Crank Makes the Bansaw Fun to Use Again

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Review by pintodeluxe posted 03-18-2011 09:15 PM 4056 views 3 times favorited 6 comments Add to Favorites Watch
Crank Makes the Bansaw Fun to Use Again No-picture-s No-picture-s Click the pictures to enlarge them

I was frustruated by the factory blade tensioning knob on my Jet 14” bandsaw. It didn’t extend above the cover of the saw, so you bang your knuckles every turn you make. Plus the factory knob took forever to tension the blade.
The Big Horn crank is quick and easy to use. The crank is above the saw – so no more banged knuckles. It is so quick that I am no longer considering a Carter quick-release.
The $15 price and free delivery on Amazon was icing on the cake.

-- Willie, Washington "If You Choose Not To Decide, You Still Have Made a Choice" - Rush

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6158 posts in 3589 days

6 comments so far

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4816 posts in 3950 days

#1 posted 03-18-2011 09:18 PM

Cheap !

I avoided the Carter quick-release, too, and—in fact—found it unnecessary to re-install the quick-release that came WITH my Grizzly G0555X by … buying and installing the Carter Ratchet Rod—a more expensive version of the Big Horn, but … along the same lines.

I think this is truly one of the BEST bang-for-the-buck BS upgrades you can buy—AFTER you’ve ditched whatever OEM blade your saw came with ;-)

-- -- Neil

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7811 posts in 3576 days

#2 posted 03-19-2011 03:05 PM

I’ve seen home made quick release levers that look like they may be worth making, and I’ve also seen a home made version of this. I didn’t realize a company made one…

It’s true that the quick release setups are nice, but not for the price carter wants for it! With a crank like that you can just give it three twists (or whatever it takes to release the tension on your blade) and the same amount of twists to re-tighten. It’s no more effort than a quick release handle requires!

good review!

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143 posts in 4005 days

#3 posted 03-24-2011 02:41 AM

I agree with this review. I recently purchased a used 14” Jet bandsaw and proceeded to upgrade it, including modifying the tension adjustment knob. The Carter option for quick-release was tempting but the price just did not make sense for my level of use. I also found the Big Horn crank on Amazon and ordered it. I am VERY happy with it…but of course don’t always remember to either release or tighten the tension (can’t blame the tool for the handler). One review I read on this crank said that it bent the first time he used it. I can see where this might happen but you just need to treat it with a little care and use your noodle when you use it. For the price, it is a great option for relaxing the tension on the blade when not using it. I now have a little sign by my power switch saying “Blade Tension?”. Now if I would just remember to read it.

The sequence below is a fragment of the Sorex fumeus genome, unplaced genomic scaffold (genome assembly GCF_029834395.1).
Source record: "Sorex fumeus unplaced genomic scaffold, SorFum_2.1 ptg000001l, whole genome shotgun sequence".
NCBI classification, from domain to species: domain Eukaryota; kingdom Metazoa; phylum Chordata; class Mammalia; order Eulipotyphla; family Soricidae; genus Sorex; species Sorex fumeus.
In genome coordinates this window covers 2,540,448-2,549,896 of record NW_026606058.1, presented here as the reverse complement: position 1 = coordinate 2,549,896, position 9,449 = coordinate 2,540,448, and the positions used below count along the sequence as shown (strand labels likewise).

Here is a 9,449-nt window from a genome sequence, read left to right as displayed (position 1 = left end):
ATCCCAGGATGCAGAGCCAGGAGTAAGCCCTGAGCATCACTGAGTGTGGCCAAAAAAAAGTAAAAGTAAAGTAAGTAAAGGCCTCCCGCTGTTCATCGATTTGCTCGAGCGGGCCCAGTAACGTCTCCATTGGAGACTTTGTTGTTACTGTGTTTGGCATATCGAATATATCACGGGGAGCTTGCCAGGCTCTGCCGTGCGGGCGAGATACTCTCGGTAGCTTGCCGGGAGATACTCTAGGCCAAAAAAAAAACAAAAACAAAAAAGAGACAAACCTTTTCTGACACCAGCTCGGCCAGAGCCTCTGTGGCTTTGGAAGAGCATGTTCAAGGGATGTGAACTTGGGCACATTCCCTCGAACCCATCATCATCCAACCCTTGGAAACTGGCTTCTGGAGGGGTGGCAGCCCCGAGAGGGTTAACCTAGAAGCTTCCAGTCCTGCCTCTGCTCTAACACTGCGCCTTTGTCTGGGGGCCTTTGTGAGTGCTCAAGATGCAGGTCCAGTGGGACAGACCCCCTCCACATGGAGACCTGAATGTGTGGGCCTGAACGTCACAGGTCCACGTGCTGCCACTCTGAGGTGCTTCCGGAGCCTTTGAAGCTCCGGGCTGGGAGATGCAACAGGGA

-- Todos los dias aprendemos algo nuevo.

View knothead's profile


163 posts in 4724 days

#4 posted 04-14-2011 05:30 AM

You folks have been lucky! After reading the OP review of this I rushed out and ordered one for my JET 14” saw. It came right away but I didn’t have time to install it until this past weekend.

What junk! What I ended up with was a $15.00 plastic hand crank. The threads on the rod were so poorly machined and sloppy they barely worked at all. The “Special” drive nut they included for the Jet saw is so small that it just spins in the tensioning block. USELESS!! Save your money!

You truly do get what you pay for!

-- So Much Wood - So Little Time! --

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6158 posts in 3589 days

#5 posted 04-14-2011 05:45 AM

Sorry you got a lame one. I hope that is a rare lemon. I installed mine on a Jet 14” Bandsaw, and it worked beautifully. Is it a Big Horn brand?

-- Willie, Washington "If You Choose Not To Decide, You Still Have Made a Choice" - Rush

View woodzy's profile


418 posts in 3455 days

#6 posted 04-21-2011 02:25 PM

I jusy found out why everyone is so iinterested in upgrading this part.

I have cheaper version of the Delta and Jet 14” BS. It is sold in Canada under the Preformax brand. Overall its a good machine. It actually comes with a larger motor and identical specs to the otherr two machines. It’s basically lacking name recognition. I’ve never been one to buy a product strickley based on the manufacturer sticker oin the side.

The OEM Tension Screw is a ticking time bomb. Mine n off on me last night just as i was cleaning up for the night. I went to release the tension and it came it came to an unexpected stop. The treads were bent, warped and crossed so bad i still don’t know what i did.

I usually wiggle the screw as i realease or add tension to the blade but i’ve always felt that the parts are not well designed and something was going to go under load.

I am going to look at the two versions that wer were mentioned here are make a descision on which one to go with.

I’ll make sure to add my 2 cents after i give it a good run through.

Thanks for the insight.

-- Anthony

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